NEW YORK (PIX11) -- Nail salons are a multi-million dollar business in New York City, but the ubiquitous shops that pamper their guests are paying their workers nearly nothing, according to a bombshell report that reveals egregious and widespread labor practices that could be considered illegal.
The New York Times' disturbing report titled "The Price of Nice Nails" exposes just how bad conditions are inside these salons -- from the very cheap to the ritziest.
The Times interviewed more than 150 nail salon workers and owners, in four languages, and found that a vast majority of workers are paid way below minimum wage and sometimes are not even paid at all, especially during their first few months of training.
Workers said they endure all types of humiliation, including having their tips docked as punishment, constant video monitoring by owners and even physical abuse. Employers are rarely punished for labor and other violations.
Some employees, who clip, primp and polish finger and toenails, said they were paid just $1.50 an hour -- significantly less than New York's $8.75 minimum hourly wage -- during a 66-hour work week, with no overtime. On slow days they were paid nothing at all.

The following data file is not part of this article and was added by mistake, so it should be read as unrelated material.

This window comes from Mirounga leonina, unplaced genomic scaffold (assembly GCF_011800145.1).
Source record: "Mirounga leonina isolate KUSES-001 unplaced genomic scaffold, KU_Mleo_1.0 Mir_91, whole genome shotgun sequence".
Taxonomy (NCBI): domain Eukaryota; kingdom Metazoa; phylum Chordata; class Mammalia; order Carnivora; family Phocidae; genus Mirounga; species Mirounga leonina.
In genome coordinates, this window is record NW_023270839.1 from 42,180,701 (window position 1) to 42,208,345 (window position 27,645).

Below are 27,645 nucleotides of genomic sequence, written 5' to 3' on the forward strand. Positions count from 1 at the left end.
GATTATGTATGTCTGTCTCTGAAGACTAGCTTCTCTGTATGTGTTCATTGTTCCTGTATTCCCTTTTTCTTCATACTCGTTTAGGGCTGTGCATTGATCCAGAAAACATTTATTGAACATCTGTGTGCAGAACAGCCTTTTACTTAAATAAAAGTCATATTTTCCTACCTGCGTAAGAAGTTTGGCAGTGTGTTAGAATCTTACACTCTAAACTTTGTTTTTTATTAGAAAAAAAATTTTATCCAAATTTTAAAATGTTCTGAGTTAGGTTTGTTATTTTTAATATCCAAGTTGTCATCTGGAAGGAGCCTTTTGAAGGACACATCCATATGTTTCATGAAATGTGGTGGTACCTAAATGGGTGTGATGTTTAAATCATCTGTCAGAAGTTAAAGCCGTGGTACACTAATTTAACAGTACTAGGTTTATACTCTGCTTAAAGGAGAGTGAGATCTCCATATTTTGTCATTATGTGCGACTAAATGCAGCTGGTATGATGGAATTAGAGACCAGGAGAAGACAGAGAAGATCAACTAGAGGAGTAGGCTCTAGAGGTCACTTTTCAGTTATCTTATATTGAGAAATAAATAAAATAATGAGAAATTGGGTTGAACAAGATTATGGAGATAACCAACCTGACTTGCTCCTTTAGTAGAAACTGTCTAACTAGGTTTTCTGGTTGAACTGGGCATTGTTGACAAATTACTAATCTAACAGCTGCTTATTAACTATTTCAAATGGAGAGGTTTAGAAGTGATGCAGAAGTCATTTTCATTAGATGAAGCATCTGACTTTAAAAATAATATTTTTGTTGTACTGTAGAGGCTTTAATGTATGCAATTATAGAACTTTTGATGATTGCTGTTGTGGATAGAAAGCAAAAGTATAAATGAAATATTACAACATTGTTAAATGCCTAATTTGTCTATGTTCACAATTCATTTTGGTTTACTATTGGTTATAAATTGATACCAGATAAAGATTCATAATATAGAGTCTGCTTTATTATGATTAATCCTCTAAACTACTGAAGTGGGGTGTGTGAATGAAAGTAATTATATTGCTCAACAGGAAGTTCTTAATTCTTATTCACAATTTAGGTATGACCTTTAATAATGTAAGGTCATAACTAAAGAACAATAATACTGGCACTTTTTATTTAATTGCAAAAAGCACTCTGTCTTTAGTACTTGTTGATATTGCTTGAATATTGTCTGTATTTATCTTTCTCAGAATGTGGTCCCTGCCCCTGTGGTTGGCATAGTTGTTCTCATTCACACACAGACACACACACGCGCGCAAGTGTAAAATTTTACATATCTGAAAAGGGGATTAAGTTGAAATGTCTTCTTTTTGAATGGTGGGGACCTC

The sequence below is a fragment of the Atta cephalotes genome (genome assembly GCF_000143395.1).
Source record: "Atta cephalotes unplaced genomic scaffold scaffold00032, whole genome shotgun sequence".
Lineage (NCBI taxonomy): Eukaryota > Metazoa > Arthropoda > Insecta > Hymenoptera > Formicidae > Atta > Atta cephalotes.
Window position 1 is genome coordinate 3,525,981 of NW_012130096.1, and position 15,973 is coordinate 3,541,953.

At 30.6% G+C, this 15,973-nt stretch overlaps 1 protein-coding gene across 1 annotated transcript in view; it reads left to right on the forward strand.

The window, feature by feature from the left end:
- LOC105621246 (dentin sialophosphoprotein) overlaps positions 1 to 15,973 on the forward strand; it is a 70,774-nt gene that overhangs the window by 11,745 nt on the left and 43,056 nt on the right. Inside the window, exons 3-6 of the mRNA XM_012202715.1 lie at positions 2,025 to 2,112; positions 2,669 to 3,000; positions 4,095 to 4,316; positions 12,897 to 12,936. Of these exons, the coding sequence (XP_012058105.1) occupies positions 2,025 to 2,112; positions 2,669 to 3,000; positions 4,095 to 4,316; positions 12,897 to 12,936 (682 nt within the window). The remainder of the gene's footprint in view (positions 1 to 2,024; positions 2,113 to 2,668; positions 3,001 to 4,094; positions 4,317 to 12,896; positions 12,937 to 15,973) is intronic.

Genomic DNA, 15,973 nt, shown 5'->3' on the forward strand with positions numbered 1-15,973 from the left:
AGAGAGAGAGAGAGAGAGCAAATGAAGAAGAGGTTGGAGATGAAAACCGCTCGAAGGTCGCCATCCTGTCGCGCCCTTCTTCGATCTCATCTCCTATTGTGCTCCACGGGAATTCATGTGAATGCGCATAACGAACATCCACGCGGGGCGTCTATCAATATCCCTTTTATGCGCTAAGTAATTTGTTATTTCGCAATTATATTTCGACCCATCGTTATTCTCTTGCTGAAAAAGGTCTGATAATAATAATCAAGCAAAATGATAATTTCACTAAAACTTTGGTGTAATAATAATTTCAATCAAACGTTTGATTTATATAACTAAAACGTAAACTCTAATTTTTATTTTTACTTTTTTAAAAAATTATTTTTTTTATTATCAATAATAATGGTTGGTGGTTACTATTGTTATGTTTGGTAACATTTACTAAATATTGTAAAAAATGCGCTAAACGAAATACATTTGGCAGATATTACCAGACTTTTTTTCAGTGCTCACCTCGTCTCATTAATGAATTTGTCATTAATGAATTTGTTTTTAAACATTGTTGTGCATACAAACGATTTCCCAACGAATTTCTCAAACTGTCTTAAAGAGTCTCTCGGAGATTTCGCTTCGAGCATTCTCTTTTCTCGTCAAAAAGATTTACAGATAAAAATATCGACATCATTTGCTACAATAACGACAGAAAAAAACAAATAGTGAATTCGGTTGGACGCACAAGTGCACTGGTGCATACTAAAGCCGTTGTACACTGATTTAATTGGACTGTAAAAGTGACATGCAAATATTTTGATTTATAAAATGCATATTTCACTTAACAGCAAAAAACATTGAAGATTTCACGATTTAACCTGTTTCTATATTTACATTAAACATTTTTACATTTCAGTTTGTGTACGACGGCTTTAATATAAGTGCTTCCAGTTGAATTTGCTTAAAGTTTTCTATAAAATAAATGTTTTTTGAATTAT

According to some of the workers, they were not only underpaid, but also kicked as they sat on pedicure stools and verbally abused.
The Times investigation reveals this behavior is happening across the five boroughs, Long Island and Connecticut, including in the wealthier pockets of the region.
These low wages are doled out despite the fact that the business seems to be booming, with the average price of a manicure hovering around $10.50. The number of salons in New York City alone has more than tripled over a decade and a half to nearly 2,000 in 2012, according to the report.
Out of 300 nail shops interviewed, just three spoke of salons that appeared to obey the letter of the law when it comes to compensation.
How to be a responsible customer:
- Interview your manicurist. New York the state's minimum wage is $8.75 but because manicurists are considered tipped workers, they legally can be paid less than the minimum wage. Their compensation is determined by a complex calculation.
- Use your best judgement.
- Tip well.
- Look around. At some shops, workers punch in with a time card at a machine near the front desk, suggesting that their work hours are being tabulated by their employer. It's a good sign but not a guarantee that the workers are being treated fairly.
- Pay more. The lower the price of the manicure, the greater the chance the workers are being deprived of wages they deserve.